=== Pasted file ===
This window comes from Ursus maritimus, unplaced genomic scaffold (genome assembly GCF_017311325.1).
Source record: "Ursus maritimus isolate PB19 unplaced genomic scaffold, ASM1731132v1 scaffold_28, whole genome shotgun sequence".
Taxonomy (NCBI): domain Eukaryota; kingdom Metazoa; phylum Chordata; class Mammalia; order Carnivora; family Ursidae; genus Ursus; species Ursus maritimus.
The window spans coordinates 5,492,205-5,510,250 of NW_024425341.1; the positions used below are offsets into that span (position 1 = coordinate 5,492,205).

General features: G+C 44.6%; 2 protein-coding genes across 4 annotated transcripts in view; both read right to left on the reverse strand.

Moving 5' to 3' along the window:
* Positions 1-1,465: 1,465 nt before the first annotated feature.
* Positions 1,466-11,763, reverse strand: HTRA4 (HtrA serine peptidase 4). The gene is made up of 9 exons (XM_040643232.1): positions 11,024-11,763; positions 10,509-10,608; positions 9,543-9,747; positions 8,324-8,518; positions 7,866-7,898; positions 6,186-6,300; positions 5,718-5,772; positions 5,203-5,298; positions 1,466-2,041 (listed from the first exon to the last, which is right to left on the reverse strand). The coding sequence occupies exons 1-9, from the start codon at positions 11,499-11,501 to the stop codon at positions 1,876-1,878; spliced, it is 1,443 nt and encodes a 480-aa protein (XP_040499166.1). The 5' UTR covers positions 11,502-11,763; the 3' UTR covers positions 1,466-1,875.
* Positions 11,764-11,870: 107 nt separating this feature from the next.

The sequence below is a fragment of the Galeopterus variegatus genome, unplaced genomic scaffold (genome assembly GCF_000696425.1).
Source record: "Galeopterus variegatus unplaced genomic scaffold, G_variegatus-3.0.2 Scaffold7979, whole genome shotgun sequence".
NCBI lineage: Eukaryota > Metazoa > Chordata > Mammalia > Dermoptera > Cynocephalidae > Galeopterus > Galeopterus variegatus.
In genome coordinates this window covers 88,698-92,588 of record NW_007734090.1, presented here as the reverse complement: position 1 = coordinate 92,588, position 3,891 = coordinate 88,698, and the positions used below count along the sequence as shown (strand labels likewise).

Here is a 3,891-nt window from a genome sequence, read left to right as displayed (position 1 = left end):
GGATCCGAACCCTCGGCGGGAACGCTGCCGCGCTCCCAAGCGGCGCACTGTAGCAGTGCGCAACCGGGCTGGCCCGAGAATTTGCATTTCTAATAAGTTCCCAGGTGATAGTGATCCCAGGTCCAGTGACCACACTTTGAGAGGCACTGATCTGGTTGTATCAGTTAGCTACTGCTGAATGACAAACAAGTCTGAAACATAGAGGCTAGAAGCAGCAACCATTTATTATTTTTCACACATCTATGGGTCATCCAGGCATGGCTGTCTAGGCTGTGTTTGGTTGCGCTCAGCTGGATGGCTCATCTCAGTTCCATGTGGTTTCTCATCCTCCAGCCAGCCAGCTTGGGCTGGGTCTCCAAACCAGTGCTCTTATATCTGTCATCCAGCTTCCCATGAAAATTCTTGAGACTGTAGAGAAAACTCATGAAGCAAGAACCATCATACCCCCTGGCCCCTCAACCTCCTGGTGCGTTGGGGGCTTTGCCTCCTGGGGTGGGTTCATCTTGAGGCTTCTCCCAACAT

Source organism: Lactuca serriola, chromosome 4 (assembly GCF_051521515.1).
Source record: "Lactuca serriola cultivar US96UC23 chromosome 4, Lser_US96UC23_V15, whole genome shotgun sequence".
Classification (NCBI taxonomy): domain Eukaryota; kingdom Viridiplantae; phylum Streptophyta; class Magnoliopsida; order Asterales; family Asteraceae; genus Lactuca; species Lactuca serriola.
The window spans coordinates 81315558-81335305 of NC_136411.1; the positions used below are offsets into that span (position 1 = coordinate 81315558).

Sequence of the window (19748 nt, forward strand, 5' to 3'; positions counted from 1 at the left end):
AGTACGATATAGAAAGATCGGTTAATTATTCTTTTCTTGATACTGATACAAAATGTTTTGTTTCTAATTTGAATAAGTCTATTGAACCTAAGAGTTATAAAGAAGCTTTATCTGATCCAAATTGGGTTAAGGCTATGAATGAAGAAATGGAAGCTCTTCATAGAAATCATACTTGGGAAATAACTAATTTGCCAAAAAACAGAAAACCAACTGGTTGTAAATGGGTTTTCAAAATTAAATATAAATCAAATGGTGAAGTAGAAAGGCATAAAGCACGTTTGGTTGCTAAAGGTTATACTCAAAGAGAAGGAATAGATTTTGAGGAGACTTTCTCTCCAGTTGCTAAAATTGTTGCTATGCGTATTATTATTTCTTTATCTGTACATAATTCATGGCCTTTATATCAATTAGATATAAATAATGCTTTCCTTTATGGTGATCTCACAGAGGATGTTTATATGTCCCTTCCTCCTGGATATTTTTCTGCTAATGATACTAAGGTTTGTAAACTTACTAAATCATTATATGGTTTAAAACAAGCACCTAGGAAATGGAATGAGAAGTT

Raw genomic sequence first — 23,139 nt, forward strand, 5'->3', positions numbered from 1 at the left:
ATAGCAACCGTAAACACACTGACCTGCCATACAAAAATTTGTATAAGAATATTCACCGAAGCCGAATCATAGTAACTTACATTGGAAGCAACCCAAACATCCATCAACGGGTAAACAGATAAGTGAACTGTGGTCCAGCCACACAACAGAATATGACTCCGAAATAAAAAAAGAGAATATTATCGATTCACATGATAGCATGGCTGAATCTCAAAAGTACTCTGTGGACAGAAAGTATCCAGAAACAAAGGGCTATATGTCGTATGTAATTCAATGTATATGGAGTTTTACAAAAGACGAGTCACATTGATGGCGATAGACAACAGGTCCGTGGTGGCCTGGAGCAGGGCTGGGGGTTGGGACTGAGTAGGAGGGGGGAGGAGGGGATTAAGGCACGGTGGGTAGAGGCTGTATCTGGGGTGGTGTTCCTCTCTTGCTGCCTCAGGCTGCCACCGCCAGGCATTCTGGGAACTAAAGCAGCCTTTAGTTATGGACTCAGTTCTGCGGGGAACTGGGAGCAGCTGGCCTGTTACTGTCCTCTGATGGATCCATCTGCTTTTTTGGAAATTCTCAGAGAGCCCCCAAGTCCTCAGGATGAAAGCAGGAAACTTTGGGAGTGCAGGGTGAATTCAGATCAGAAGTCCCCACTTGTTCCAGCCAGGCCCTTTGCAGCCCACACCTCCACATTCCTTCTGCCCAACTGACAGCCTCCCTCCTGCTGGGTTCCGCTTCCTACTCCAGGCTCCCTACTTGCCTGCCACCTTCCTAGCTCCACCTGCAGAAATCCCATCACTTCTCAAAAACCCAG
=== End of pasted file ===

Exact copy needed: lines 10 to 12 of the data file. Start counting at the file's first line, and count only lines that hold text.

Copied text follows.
The sequence below is a fragment of the Galeopterus variegatus genome, unplaced genomic scaffold (genome assembly GCF_000696425.1).
Source record: "Galeopterus variegatus unplaced genomic scaffold, G_variegatus-3.0.2 Scaffold7979, whole genome shotgun sequence".
NCBI lineage: Eukaryota > Metazoa > Chordata > Mammalia > Dermoptera > Cynocephalidae > Galeopterus > Galeopterus variegatus.